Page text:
Monday, August 03, 2009

Sort-Of Related: Get Real, by Donald E. Westlake (2009)/Made in U.S.A. (1966)

That there’s not a pall hanging over Get Real, the last novel completed by Donald E. Westlake before his death last year, is a testament to how funny the book is, how sharp Westlake’s eye was. Only when it ended did it truly sink in that we won’t get another John Dortmunder book.

The sad-sack criminal mastermind and his gang of misfits are between heists when the strangest of all opportunities comes along – their own TV show. A company that produces reality television has the brilliant idea of following the crew while they plan and execute a job. Dortmunder agrees to play along as cover for an actual caper. There are a few snags, naturally. Like, how do you put professional thieves on salary? How do you steal something and get away with it while cameras are rolling? But the biggest problem is one that Dortmunder doesn’t see coming: Andy, Tiny, even Dortmunder himself kinda like being on TV.

The reality genre – which shapes the truth, into entertainment – takes plenty of well-deserved hits. There are some sly observations about the acting life, which crops up often in Westlake’s books, plus a few bits of business that will only be funny to New Yorkers. Things don’t exactly work out – that wouldn’t be Dortmunder – but they go less wrong than usual, and our last glimpse of the hangdog burglar is him rounding a corner with something that’s almost but not quite a spring in his step. It’s a nice sendoff for the character.

Coinciding with Get Real’s release was the debut of Made in U.S.A. on DVD. Jean-Luc Godard’s film was based, theoretically, on The Jugger, one of the Parker novels that Westlake wrote as Richard Stark.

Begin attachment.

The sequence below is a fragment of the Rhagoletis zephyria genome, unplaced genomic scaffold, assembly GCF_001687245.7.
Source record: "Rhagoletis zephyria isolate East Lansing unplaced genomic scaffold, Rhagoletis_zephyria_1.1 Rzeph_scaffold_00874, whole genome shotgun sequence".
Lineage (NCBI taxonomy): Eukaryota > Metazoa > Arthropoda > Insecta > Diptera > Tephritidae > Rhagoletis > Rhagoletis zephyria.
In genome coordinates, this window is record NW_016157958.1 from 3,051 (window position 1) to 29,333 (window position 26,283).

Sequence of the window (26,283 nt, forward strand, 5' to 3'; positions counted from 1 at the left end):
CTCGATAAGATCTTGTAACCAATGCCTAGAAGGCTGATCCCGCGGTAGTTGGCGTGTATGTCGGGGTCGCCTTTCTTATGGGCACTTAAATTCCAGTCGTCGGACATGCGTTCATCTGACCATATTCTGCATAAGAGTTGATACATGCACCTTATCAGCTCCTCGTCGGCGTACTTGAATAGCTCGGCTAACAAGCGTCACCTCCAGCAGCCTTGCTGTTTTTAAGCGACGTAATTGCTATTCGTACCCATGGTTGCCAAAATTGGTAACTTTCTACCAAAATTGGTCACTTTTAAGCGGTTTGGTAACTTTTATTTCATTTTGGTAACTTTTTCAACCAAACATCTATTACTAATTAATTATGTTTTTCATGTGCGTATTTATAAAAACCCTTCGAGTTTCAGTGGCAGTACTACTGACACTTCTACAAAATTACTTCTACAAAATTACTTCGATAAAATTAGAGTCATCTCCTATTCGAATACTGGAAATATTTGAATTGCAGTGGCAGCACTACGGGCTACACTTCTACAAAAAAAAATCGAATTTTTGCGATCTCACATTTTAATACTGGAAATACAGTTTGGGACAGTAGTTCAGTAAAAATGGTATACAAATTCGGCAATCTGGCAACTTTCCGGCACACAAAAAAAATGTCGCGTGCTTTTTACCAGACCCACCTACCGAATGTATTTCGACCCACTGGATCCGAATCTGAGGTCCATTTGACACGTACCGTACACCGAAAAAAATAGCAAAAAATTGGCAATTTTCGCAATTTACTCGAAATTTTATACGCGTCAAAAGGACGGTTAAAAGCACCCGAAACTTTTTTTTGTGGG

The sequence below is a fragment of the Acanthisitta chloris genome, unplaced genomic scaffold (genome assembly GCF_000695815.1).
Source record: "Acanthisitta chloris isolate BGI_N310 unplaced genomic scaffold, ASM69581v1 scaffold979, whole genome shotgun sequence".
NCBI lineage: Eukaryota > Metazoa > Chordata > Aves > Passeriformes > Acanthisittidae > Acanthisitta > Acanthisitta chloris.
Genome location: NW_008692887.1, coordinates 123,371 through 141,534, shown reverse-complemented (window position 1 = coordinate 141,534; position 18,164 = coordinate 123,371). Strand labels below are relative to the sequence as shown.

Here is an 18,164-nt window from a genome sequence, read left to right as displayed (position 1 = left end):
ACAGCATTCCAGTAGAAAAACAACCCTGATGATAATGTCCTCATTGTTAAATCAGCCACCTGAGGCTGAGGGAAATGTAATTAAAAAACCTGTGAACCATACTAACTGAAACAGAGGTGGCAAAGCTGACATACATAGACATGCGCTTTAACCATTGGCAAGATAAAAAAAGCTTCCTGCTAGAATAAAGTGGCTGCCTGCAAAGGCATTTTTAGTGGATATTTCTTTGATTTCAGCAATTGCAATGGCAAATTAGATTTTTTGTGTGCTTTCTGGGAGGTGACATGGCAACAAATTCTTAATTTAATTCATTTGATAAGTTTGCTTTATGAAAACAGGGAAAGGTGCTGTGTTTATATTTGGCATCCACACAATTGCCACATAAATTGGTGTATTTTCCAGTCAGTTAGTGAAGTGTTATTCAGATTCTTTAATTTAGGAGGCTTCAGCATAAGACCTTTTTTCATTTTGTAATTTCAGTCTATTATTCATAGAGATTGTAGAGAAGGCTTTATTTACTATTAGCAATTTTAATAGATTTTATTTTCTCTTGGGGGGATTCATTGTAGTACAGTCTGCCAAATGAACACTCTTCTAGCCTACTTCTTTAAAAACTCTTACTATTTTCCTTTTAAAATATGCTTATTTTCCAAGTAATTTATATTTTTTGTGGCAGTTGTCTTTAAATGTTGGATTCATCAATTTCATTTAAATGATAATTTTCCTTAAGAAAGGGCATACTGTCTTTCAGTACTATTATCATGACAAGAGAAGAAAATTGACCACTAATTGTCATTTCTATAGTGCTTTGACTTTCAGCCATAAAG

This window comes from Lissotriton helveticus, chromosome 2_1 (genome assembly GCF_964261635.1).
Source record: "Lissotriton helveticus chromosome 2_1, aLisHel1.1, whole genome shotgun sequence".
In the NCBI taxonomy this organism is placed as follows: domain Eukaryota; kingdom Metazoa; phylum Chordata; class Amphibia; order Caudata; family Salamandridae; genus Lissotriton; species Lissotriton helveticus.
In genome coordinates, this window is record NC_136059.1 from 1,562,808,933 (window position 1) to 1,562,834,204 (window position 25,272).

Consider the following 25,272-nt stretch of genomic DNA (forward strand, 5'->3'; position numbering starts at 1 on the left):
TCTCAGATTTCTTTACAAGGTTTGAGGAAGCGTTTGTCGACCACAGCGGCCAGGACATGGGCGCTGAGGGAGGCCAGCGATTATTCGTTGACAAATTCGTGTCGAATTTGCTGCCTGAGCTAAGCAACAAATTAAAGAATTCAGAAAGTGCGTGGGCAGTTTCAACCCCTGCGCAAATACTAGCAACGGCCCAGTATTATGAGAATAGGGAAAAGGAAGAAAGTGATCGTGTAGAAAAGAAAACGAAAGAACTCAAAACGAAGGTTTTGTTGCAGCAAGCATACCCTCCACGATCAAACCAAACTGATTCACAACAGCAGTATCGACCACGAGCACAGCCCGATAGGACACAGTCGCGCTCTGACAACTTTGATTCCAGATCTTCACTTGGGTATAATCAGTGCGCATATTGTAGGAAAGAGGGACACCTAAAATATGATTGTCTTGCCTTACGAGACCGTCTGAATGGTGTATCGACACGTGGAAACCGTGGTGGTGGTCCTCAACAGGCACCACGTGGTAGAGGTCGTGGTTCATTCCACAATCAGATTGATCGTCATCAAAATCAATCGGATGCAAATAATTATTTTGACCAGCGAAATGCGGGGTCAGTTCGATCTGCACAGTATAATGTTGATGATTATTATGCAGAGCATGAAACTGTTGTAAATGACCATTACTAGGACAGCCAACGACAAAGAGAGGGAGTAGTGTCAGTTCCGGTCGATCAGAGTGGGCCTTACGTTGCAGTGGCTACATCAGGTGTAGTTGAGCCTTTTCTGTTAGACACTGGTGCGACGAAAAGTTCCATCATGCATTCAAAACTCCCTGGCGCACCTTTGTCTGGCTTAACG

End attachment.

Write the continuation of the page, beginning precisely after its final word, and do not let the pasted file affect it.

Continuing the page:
I knew going in that the film bears no resemblance to the source novel, that it was made hastily under bizarre circumstances, that Westlake himself hated it. Here, I’ll quote him: “it’s such a rotten movie.” Godard films, even ones I like, leave me a little cold. But I’m a Westlake completist, so I had to check it out.

Or at least I had to try. I tapped out after forty minutes, and only lasted that long because of Anna Karina. I did watch the entire 20 minute short film on the new Criterion disc cataloging Godard’s many political and cultural references. A writer in the movie is named David Goodis. Daisy Kenyon is paged at a health club. It’s eighty-five minutes of meta-rib-ticklers and preening self-regard.

Rosemarie’s review: “Movies like this make me appreciate the Jonas Brothers.”

Say what you will about Kevin, Joe and Nick – and if you talk trash about Joe, I will so NEVER SPEAK to you AGAIN – you can at least understand how some people find them entertaining. Made in U.S.A., on the other hand, exists simply to make those who “get it” feel superior. That’s not true to the serie noire spirit Godard claims to be honoring. It’s certainly not true to the ethos Donald E. Westlake embodied. I’m fairly sure I know whose works will stand the test of time better.

Westlake is having quite a few weeks. Also out now is Darwyn Cooke’s graphic novel adaptation of the first Parker novel The Hunter. I ordered myself a copy as a birthday present. Speaking of my birthday ...

Miscellaneous: Meaningless Milestones

... it’s today. I’m not picky. Making the check out to cash is fine.